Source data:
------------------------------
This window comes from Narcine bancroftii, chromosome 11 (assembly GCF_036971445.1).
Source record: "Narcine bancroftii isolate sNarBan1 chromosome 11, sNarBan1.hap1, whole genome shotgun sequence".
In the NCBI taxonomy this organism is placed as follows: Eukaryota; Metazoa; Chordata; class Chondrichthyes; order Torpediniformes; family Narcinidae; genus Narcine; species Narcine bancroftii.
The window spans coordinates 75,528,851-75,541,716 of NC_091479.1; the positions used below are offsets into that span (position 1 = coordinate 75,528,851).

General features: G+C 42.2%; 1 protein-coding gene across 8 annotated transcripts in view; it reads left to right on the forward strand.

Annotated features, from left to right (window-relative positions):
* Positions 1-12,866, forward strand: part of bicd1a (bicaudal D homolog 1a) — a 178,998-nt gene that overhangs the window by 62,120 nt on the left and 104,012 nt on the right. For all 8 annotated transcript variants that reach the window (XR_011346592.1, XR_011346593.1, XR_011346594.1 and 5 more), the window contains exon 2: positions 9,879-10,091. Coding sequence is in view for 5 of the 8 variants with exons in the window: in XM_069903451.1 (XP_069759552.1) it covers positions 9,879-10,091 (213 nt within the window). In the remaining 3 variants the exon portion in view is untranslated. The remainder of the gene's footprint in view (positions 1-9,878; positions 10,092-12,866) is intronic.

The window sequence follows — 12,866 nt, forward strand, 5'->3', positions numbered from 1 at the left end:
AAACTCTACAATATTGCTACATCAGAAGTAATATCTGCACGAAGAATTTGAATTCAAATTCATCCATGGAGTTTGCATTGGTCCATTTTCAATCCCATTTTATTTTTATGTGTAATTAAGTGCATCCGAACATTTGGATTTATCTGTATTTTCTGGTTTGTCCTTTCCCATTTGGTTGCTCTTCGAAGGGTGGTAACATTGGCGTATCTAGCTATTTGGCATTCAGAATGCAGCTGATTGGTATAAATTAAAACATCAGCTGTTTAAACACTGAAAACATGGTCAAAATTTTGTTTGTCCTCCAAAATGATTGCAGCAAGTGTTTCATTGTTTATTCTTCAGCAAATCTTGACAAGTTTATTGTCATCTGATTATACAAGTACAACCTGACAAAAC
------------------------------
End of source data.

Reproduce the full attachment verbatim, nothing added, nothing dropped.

This window comes from Narcine bancroftii, chromosome 11 (assembly GCF_036971445.1).
Source record: "Narcine bancroftii isolate sNarBan1 chromosome 11, sNarBan1.hap1, whole genome shotgun sequence".
In the NCBI taxonomy this organism is placed as follows: Eukaryota; Metazoa; Chordata; class Chondrichthyes; order Torpediniformes; family Narcinidae; genus Narcine; species Narcine bancroftii.
The window spans coordinates 75,528,851-75,541,716 of NC_091479.1; the positions used below are offsets into that span (position 1 = coordinate 75,528,851).

General features: G+C 42.2%; 1 protein-coding gene across 8 annotated transcripts in view; it reads left to right on the forward strand.

Annotated features, from left to right (window-relative positions):
* Positions 1-12,866, forward strand: part of bicd1a (bicaudal D homolog 1a) — a 178,998-nt gene that overhangs the window by 62,120 nt on the left and 104,012 nt on the right. For all 8 annotated transcript variants that reach the window (XR_011346592.1, XR_011346593.1, XR_011346594.1 and 5 more), the window contains exon 2: positions 9,879-10,091. Coding sequence is in view for 5 of the 8 variants with exons in the window: in XM_069903451.1 (XP_069759552.1) it covers positions 9,879-10,091 (213 nt within the window). In the remaining 3 variants the exon portion in view is untranslated. The remainder of the gene's footprint in view (positions 1-9,878; positions 10,092-12,866) is intronic.

The window sequence follows — 12,866 nt, forward strand, 5'->3', positions numbered from 1 at the left end:
AAACTCTACAATATTGCTACATCAGAAGTAATATCTGCACGAAGAATTTGAATTCAAATTCATCCATGGAGTTTGCATTGGTCCATTTTCAATCCCATTTTATTTTTATGTGTAATTAAGTGCATCCGAACATTTGGATTTATCTGTATTTTCTGGTTTGTCCTTTCCCATTTGGTTGCTCTTCGAAGGGTGGTAACATTGGCGTATCTAGCTATTTGGCATTCAGAATGCAGCTGATTGGTATAAATTAAAACATCAGCTGTTTAAACACTGAAAACATGGTCAAAATTTTGTTTGTCCTCCAAAATGATTGCAGCAAGTGTTTCATTGTTTATTCTTCAGCAAATCTTGACAAGTTTATTGTCATCTGATTATACAAGTACAACCTGACAAAAC